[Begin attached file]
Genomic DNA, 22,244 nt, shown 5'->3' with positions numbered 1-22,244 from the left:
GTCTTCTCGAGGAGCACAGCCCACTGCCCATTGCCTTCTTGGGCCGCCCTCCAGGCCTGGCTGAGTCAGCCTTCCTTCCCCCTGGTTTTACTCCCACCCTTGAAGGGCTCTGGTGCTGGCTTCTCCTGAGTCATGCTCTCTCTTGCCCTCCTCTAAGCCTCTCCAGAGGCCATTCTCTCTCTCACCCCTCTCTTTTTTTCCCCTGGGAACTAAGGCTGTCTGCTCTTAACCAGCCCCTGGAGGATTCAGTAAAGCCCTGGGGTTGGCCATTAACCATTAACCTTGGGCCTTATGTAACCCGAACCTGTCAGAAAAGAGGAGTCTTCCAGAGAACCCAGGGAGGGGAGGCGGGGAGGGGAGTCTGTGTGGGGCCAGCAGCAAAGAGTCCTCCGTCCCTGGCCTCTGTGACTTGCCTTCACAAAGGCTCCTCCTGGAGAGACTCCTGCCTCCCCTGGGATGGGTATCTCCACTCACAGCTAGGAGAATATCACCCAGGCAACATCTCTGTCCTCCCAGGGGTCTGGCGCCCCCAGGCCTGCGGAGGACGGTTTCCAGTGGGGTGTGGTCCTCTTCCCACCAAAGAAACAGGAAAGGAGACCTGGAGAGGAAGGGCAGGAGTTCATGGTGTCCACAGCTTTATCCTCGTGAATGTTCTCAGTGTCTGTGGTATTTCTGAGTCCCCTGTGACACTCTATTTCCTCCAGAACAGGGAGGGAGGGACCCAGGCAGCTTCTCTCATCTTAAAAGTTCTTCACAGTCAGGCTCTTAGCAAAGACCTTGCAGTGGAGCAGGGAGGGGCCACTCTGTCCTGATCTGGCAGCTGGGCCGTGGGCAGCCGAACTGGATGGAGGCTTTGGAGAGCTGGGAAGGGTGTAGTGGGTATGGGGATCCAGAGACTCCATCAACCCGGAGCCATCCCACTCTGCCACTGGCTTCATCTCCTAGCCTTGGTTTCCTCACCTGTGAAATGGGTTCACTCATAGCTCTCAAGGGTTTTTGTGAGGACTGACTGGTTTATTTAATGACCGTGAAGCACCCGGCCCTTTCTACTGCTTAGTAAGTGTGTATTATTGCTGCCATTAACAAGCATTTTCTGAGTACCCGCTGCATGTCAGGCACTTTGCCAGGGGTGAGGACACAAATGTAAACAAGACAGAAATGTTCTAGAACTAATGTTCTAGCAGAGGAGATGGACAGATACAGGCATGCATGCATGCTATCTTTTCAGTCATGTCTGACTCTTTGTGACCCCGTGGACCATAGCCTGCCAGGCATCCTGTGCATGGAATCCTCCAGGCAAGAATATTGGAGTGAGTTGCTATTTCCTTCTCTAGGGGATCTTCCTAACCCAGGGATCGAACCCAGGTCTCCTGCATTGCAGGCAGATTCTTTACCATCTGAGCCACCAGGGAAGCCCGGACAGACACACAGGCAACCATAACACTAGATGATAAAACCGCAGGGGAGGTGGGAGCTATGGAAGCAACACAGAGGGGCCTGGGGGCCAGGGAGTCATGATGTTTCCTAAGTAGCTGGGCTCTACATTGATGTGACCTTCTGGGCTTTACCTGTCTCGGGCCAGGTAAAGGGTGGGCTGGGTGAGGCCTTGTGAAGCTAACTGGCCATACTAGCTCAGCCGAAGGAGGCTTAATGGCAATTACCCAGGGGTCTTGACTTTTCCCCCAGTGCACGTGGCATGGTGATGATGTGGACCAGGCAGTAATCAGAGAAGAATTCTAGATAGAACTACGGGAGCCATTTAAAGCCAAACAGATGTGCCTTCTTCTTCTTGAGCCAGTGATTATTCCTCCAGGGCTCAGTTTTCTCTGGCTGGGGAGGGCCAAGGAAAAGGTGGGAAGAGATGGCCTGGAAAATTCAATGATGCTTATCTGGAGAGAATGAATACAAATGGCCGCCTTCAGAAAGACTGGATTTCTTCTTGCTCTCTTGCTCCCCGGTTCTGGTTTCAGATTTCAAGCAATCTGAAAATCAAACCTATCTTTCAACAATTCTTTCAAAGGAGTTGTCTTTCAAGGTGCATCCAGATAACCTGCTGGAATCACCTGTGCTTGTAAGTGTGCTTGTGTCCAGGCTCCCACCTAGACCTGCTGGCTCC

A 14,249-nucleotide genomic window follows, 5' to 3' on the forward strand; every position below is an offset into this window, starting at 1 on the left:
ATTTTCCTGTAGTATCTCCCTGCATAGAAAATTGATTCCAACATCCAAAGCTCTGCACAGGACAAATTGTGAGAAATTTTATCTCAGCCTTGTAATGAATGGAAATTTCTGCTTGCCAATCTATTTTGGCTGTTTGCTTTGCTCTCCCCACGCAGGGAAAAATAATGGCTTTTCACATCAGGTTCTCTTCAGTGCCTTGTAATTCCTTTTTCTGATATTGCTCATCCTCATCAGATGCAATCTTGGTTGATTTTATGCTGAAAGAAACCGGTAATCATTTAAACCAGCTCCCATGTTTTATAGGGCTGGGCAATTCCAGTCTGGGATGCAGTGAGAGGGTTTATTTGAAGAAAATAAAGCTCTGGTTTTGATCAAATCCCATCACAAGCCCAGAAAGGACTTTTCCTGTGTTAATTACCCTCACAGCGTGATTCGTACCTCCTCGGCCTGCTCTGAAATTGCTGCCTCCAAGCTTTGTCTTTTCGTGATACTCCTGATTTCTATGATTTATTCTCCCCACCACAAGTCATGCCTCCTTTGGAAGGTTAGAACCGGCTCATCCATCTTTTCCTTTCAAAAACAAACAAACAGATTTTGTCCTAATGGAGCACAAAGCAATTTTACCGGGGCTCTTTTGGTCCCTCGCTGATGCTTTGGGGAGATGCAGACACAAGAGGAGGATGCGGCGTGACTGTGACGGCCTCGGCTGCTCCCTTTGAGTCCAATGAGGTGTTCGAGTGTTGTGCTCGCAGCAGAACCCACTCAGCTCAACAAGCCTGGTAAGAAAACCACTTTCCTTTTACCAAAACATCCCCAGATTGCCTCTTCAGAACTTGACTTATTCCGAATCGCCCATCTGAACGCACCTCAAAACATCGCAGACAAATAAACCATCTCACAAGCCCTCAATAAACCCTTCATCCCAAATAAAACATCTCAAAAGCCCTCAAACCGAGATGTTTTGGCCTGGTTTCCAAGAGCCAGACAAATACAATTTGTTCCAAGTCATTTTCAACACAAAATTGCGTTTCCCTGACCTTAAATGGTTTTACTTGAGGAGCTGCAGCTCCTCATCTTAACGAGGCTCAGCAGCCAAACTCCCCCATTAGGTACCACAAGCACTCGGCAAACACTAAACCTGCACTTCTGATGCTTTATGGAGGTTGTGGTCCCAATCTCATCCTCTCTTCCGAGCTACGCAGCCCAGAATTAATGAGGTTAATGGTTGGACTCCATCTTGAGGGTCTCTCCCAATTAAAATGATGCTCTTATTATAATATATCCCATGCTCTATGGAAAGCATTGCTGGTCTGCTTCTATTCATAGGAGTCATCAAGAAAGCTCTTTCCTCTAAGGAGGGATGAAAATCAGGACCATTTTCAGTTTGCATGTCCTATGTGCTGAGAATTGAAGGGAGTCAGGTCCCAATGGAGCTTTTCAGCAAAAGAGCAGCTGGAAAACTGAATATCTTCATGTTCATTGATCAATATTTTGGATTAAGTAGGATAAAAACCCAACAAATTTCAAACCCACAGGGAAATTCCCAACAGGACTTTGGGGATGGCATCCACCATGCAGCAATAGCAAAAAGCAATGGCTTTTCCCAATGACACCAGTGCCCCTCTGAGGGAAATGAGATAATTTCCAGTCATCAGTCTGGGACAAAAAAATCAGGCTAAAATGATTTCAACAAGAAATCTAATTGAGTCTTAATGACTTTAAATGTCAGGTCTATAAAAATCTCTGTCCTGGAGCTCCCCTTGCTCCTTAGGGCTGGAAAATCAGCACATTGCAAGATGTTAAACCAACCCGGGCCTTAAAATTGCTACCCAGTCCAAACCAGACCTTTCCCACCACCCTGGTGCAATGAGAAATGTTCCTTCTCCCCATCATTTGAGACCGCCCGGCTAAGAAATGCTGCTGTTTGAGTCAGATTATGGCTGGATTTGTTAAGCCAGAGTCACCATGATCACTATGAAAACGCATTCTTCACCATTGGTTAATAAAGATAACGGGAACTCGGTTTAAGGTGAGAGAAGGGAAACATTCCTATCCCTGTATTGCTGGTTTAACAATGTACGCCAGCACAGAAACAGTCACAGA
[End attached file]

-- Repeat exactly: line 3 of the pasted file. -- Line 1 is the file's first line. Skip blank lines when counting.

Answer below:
A 14,249-nucleotide genomic window follows, 5' to 3' on the forward strand; every position below is an offset into this window, starting at 1 on the left: